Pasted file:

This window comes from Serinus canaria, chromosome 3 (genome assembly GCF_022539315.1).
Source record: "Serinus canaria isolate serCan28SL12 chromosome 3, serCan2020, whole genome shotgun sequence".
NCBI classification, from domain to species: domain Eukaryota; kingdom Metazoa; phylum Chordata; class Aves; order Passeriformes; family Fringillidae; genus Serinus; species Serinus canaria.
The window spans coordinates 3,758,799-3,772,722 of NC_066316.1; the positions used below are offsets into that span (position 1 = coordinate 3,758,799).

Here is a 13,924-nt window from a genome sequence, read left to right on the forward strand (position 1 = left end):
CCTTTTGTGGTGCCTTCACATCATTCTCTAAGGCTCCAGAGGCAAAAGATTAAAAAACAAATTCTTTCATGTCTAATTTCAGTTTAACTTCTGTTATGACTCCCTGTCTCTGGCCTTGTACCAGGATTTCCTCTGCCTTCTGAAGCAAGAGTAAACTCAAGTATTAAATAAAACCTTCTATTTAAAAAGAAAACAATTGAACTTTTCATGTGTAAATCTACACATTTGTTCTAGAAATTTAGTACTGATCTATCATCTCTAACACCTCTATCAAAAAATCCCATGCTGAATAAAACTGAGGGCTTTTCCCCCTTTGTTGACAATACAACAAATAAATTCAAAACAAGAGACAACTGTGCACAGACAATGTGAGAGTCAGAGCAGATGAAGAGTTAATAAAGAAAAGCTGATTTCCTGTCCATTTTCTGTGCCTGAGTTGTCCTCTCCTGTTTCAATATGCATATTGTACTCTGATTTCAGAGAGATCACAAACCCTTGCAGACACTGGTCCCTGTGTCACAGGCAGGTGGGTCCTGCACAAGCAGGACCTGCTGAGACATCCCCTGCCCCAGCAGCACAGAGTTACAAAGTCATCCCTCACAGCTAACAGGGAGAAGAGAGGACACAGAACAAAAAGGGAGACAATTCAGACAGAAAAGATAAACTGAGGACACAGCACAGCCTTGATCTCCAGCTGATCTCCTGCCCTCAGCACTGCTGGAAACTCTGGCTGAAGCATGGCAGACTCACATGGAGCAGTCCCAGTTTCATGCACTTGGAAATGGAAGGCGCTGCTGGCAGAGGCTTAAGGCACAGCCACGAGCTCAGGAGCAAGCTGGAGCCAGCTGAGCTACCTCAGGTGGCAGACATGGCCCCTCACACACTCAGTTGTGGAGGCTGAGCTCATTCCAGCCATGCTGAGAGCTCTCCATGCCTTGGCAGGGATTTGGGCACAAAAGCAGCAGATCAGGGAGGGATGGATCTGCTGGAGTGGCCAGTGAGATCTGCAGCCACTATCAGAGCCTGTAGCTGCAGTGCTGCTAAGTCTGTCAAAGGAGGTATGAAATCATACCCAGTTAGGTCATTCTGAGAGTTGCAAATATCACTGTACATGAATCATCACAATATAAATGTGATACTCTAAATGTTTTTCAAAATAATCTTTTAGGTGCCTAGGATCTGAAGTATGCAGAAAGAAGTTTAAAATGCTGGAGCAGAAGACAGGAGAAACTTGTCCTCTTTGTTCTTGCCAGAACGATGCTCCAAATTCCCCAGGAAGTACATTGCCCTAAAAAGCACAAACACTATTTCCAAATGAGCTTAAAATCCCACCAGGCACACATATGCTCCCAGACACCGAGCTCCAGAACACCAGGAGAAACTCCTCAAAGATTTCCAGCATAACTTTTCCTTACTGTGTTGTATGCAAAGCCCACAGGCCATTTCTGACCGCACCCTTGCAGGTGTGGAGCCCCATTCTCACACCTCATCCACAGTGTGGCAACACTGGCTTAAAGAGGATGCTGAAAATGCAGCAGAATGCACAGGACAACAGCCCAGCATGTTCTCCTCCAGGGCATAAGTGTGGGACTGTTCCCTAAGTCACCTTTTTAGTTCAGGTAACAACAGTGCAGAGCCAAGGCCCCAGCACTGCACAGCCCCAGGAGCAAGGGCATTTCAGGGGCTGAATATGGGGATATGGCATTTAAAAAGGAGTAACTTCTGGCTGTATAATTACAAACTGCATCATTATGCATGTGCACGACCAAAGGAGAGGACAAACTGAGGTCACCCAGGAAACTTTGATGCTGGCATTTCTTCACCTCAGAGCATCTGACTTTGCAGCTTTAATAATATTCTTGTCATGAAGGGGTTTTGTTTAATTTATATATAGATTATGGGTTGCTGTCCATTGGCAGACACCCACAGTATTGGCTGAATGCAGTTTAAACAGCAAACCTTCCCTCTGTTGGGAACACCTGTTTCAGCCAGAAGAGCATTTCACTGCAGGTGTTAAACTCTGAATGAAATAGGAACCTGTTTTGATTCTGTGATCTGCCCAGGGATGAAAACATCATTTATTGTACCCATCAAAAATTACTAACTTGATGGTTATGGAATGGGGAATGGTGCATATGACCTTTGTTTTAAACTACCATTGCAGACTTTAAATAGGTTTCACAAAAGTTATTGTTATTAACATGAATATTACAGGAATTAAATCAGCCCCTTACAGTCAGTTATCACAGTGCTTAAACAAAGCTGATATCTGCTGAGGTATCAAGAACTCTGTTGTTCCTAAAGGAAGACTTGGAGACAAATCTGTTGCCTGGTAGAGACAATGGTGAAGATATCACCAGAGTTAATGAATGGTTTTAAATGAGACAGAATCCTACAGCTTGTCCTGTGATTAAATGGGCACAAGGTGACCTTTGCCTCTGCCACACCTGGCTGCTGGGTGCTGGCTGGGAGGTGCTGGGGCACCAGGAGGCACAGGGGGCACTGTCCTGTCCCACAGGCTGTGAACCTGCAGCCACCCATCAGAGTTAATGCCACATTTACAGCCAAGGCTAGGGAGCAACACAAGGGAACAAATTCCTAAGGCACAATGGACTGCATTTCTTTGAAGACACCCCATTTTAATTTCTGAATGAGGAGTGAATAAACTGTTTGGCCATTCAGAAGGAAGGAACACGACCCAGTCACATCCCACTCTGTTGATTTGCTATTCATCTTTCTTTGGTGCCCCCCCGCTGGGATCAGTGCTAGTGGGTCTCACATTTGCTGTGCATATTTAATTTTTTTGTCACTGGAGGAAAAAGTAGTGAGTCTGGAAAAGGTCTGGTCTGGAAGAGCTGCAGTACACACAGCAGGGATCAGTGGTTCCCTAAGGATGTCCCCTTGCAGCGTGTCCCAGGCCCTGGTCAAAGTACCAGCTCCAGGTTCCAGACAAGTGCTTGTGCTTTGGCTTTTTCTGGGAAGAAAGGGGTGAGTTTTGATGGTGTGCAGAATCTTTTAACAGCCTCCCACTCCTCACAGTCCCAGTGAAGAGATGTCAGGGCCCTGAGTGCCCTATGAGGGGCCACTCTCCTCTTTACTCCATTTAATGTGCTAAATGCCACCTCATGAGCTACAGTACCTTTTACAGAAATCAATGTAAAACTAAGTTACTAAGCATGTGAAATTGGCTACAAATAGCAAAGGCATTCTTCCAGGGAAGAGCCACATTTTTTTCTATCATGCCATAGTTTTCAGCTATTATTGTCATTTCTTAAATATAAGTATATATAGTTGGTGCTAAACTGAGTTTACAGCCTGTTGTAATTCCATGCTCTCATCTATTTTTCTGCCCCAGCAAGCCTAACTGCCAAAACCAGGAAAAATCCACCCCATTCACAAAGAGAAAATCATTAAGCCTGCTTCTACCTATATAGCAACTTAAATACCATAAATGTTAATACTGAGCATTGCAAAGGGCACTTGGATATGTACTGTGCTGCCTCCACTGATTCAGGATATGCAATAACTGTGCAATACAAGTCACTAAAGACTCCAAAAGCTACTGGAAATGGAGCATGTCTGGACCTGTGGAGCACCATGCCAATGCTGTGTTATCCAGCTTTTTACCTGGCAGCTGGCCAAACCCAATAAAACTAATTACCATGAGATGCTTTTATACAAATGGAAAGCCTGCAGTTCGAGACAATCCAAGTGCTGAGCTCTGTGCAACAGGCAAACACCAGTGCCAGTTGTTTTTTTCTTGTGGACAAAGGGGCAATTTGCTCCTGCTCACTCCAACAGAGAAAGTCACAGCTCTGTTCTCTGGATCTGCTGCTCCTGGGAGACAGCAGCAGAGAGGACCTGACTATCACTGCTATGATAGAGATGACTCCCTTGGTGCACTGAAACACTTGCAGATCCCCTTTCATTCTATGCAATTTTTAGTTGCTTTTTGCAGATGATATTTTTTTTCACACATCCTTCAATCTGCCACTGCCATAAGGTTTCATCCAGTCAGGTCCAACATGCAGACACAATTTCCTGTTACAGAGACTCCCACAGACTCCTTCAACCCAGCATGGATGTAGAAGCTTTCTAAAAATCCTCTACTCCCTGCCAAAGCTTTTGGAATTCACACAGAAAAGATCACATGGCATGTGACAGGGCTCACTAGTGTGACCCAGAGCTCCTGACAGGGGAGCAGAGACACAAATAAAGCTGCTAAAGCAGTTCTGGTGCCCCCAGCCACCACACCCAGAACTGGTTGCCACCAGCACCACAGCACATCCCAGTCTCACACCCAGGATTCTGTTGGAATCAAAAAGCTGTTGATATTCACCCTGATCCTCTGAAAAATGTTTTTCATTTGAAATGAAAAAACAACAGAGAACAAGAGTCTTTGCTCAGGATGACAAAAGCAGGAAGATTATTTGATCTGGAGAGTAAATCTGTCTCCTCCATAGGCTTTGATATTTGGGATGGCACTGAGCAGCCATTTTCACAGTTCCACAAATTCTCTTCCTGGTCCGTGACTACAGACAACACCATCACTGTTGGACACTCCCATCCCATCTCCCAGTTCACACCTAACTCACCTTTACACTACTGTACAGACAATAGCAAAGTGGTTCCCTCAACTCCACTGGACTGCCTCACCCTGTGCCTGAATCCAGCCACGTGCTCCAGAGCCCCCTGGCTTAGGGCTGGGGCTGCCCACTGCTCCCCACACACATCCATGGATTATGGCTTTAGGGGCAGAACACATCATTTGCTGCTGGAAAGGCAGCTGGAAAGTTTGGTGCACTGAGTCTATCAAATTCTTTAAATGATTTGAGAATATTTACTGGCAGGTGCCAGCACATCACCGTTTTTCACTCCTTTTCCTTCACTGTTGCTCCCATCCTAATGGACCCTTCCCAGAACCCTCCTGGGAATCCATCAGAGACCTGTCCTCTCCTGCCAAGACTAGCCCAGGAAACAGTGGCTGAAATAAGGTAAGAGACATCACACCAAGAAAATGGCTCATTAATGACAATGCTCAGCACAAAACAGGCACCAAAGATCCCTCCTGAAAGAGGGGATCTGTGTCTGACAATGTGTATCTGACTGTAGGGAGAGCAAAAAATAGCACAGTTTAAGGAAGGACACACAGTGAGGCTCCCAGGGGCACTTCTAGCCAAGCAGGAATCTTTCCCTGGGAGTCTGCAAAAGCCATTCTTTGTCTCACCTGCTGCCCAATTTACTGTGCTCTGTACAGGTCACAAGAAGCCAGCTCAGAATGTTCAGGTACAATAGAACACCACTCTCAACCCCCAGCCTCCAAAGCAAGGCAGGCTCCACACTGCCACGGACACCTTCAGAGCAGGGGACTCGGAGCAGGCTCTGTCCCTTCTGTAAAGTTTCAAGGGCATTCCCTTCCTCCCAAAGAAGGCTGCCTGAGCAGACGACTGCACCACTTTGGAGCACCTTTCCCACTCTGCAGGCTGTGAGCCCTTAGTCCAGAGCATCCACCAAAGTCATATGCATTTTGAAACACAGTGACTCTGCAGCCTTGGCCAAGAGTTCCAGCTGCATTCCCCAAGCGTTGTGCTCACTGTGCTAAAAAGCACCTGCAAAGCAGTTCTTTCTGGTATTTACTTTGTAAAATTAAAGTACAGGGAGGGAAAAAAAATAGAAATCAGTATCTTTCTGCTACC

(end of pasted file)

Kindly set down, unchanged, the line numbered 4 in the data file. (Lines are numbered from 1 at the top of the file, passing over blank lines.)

The window spans coordinates 3,758,799-3,772,722 of NC_066316.1; the positions used below are offsets into that span (position 1 = coordinate 3,758,799).